Merchants have gone a long way in adopting mobile payment security measures, but a large portion still does not know whether a payment originated inside the U.S. or abroad. According to a new survey from Kount, around 28 percent of merchants cannot identify international mobile payments.
Fewer people understand the risk compared to last year
The survey has shown that some of the merchants are becoming complacent about the risks involved in payment processing for mobile payments, despite an increase in mobile payment adoption. Only around eight percent of merchants in the U.S. actually understand that the mobile payment channel is riskier than other e-commerce payments, a drop from 14 percent in 2016. Merchants are trusting in mobile wallets being secured by the provider and a belief that fraud will go down as more people adopt the use of mobile wallets worldwide.
Origin identification is not as good as it should be
Identifying the origins of a mobile transaction has improved in the last five years – previously, more than 55 percent of merchants were unable to identify the mobile device origin of a transaction. According to the survey, almost one-third of merchants are still unable to identify if a mobile transaction originated abroad. Don Bush, vice president of marketing for Kount, said that merchants have shown a lot of progress in their commitment to fraud detection technology, but that progress still needs to improve more. Bush went on to state that card-not-present fraud is expected top grow further with the rise in online commerce and mobile payments, and complacency from merchants will only help fraud to increase further. He stated that they needed to “research specific tools, like comprehensive fraud platforms, that can best protect their business without any negative impact on the customer experience.”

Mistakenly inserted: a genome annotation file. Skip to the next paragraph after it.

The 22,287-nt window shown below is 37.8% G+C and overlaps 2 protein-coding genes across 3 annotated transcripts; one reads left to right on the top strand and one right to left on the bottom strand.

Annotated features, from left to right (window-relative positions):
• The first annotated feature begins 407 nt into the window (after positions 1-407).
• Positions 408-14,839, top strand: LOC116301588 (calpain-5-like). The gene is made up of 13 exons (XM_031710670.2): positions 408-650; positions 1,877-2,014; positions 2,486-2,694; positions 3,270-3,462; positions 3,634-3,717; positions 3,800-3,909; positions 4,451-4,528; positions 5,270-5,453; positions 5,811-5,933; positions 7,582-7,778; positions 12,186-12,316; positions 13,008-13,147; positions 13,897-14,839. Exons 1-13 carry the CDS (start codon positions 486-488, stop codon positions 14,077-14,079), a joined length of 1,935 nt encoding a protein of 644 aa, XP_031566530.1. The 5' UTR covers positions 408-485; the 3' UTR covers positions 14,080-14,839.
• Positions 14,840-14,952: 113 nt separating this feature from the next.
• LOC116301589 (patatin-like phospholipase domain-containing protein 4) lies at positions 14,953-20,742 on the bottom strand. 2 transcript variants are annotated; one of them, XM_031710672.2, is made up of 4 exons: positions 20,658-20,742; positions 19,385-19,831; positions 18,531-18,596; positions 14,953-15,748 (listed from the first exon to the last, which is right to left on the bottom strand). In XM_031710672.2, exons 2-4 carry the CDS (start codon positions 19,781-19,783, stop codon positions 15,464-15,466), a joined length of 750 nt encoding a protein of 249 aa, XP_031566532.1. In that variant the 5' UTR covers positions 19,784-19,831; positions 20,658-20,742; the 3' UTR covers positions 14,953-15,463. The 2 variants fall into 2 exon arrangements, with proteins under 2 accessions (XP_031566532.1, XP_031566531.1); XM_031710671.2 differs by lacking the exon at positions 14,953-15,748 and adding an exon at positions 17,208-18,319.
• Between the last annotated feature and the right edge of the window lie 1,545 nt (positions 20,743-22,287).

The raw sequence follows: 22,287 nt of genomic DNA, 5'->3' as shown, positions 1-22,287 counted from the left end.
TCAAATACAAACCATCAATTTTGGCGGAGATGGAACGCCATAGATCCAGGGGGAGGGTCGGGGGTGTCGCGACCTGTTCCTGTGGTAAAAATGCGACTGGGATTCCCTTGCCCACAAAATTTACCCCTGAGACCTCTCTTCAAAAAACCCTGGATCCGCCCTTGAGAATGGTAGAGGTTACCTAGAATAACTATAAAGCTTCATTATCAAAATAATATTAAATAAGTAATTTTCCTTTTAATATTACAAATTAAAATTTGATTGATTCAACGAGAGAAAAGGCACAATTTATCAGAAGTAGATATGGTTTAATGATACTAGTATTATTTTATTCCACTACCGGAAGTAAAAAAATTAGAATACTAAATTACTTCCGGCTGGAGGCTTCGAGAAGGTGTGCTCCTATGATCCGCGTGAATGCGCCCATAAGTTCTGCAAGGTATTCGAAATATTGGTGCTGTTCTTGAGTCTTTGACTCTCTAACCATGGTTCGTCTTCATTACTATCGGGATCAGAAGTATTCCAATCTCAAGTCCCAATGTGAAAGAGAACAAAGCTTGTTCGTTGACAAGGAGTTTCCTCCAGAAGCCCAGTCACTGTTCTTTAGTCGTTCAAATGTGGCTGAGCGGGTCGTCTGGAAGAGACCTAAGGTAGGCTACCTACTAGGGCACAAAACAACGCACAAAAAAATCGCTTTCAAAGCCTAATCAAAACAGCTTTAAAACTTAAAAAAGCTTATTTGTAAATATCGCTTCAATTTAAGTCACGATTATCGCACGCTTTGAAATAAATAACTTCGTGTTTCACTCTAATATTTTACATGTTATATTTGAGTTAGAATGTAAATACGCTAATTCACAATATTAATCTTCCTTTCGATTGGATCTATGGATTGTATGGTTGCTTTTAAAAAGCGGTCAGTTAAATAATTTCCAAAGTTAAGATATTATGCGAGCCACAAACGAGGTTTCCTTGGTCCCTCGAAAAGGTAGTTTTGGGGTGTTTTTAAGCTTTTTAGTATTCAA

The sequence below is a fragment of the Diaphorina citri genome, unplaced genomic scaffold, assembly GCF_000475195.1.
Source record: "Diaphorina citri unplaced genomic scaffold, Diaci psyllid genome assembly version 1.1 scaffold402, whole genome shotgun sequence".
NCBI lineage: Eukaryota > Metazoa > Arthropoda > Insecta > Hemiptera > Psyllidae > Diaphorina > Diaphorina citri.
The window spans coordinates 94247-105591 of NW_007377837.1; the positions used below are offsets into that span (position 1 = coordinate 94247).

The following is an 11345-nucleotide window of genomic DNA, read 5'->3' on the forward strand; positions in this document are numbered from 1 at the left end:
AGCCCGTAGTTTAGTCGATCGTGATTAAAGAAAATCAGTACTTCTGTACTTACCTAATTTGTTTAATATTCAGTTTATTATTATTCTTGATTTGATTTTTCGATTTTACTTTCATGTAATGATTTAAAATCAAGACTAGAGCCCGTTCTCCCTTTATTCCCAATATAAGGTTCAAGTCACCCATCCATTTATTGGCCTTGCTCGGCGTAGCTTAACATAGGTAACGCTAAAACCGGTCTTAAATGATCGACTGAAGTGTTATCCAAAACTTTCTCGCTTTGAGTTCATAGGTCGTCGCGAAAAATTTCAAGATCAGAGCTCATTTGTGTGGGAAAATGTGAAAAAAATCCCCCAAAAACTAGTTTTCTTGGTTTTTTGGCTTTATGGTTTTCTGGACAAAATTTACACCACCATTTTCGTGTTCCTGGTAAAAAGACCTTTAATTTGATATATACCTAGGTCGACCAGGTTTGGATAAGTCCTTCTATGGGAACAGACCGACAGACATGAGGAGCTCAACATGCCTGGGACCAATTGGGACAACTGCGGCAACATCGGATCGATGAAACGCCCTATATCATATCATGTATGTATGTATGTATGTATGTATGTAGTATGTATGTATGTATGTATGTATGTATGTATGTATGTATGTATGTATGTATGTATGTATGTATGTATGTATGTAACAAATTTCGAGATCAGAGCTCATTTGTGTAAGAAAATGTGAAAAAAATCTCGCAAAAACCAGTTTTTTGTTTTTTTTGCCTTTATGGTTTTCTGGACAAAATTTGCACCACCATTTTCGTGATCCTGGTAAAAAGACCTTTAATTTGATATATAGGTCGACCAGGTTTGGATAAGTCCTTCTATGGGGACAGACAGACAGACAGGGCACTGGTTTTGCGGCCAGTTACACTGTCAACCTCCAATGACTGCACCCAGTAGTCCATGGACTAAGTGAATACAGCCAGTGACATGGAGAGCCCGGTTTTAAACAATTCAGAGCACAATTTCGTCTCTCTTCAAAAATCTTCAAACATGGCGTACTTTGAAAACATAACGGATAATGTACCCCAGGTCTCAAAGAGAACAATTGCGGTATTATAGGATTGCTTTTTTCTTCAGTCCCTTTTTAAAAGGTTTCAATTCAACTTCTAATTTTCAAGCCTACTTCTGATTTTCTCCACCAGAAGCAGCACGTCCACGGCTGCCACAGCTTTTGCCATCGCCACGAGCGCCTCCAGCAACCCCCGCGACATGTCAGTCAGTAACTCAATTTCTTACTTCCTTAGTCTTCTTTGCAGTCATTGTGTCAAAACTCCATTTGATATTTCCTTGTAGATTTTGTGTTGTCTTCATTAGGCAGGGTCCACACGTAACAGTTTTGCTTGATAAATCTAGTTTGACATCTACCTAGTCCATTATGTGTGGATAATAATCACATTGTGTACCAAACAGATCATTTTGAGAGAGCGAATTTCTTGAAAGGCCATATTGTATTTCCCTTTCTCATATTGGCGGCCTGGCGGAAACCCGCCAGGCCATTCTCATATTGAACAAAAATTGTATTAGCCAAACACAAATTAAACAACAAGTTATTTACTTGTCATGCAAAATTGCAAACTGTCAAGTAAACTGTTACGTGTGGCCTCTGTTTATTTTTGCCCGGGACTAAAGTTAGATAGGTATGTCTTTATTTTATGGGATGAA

Merchant opinions were looked at in the survey
This is the first time that this annual survey has looked at the merchant’s opinion of the various payment systems and platforms that are available, and that are associated with fraud risk. Findings revealed that around 60 percent of merchants surveyed believe that the greatest risk of mobile fraud comes from payments t hat are “browser-based”. And while 25 percent of the surveyed merchants think that mobile e-commerce is riskier than web-based e-commerce, almost 40 percent admitted to seeing an increase in fraud in their mobile channels.
Data compiled on merchant data breaches
Also included in the report on the survey was an examination into where businesses stand when faced with data breaches. Over 68 percent of those surveyed who had suffered a data breach said they had not made any changes to their systems to prevent further data breaches in the future. This was despite a majority believing that customer perception was the most damaging aspect of the breaches for their business. “With the majority of merchants reporting no changes to their fraud prevention practices after a breach, they are leaving themselves open for recurring (and many times preventable) fraud attacks,” Bush admitted. According to the survey data, only 15 percent were concerned about the fact that fraud is normally the result of a data breach.
Despite the huge influx of new options in mobile wallets, many merchants still believe that the mass adoption by consumers of mobile wallets is still around 2-5 years away. This has given rise to a slow adoption of mobile payment solutions in many businesses.
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